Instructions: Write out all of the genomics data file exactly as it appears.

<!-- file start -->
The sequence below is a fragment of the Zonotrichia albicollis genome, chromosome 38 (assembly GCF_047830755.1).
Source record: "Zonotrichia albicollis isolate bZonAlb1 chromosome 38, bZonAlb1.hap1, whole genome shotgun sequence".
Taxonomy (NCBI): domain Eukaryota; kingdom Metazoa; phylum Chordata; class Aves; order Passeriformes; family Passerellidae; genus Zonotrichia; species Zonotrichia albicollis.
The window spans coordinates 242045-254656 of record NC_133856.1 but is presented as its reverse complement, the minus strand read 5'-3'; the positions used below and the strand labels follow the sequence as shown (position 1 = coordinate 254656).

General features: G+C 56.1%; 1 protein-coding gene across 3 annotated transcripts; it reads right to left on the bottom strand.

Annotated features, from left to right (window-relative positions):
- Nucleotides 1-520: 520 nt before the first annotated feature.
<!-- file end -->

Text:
The sequence below is a fragment of the Zonotrichia albicollis genome, chromosome 38 (assembly GCF_047830755.1).
Source record: "Zonotrichia albicollis isolate bZonAlb1 chromosome 38, bZonAlb1.hap1, whole genome shotgun sequence".
Taxonomy (NCBI): domain Eukaryota; kingdom Metazoa; phylum Chordata; class Aves; order Passeriformes; family Passerellidae; genus Zonotrichia; species Zonotrichia albicollis.
The window spans coordinates 242045-254656 of record NC_133856.1 but is presented as its reverse complement, the minus strand read 5'-3'; the positions used below and the strand labels follow the sequence as shown (position 1 = coordinate 254656).

General features: G+C 56.1%; 1 protein-coding gene across 3 annotated transcripts; it reads right to left on the bottom strand.

Annotated features, from left to right (window-relative positions):
- Nucleotides 1-520: 520 nt before the first annotated feature.